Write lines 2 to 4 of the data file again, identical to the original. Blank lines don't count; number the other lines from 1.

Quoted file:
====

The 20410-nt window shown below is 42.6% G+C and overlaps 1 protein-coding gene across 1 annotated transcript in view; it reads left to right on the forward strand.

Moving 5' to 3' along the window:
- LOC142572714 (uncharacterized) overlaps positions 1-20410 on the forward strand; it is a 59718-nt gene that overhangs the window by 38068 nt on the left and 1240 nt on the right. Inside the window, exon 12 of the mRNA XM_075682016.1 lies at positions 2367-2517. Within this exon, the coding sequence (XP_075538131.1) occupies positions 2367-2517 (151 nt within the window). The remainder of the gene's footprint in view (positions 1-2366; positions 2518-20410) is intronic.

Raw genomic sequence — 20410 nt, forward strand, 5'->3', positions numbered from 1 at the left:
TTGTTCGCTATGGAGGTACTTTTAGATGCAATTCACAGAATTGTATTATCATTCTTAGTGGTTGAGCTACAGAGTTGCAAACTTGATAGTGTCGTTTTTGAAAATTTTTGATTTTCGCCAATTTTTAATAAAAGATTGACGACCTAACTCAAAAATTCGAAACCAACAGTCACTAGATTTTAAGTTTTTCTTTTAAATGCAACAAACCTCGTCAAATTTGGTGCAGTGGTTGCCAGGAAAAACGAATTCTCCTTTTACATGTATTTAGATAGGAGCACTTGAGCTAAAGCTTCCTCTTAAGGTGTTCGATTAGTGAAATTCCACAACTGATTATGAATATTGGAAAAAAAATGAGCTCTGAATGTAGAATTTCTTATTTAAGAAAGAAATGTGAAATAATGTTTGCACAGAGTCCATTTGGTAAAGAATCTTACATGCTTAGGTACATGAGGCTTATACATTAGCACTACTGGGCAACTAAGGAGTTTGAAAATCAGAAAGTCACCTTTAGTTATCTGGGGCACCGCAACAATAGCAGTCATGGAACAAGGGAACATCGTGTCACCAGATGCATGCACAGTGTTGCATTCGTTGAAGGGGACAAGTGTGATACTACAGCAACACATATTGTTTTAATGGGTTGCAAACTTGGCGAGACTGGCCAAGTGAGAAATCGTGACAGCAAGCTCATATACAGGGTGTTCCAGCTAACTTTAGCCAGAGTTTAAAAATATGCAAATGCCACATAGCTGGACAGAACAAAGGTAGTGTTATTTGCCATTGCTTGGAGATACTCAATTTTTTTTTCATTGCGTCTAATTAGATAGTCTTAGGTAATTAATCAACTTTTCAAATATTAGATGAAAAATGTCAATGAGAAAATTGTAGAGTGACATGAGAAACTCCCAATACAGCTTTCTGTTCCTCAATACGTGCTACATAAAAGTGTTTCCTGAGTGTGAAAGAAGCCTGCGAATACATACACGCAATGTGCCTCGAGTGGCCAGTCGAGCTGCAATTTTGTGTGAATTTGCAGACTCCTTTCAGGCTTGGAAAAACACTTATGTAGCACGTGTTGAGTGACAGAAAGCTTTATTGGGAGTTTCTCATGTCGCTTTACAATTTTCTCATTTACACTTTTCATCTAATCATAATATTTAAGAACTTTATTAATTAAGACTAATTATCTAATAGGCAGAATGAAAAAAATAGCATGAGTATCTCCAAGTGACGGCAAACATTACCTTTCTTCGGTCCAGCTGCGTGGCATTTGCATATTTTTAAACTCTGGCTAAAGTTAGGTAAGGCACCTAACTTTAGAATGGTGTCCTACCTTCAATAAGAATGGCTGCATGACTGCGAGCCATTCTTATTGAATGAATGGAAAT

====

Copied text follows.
Moving 5' to 3' along the window:
- LOC142572714 (uncharacterized) overlaps positions 1-20410 on the forward strand; it is a 59718-nt gene that overhangs the window by 38068 nt on the left and 1240 nt on the right. Inside the window, exon 12 of the mRNA XM_075682016.1 lies at positions 2367-2517. Within this exon, the coding sequence (XP_075538131.1) occupies positions 2367-2517 (151 nt within the window). The remainder of the gene's footprint in view (positions 1-2366; positions 2518-20410) is intronic.

Raw genomic sequence — 20410 nt, forward strand, 5'->3', positions numbered from 1 at the left: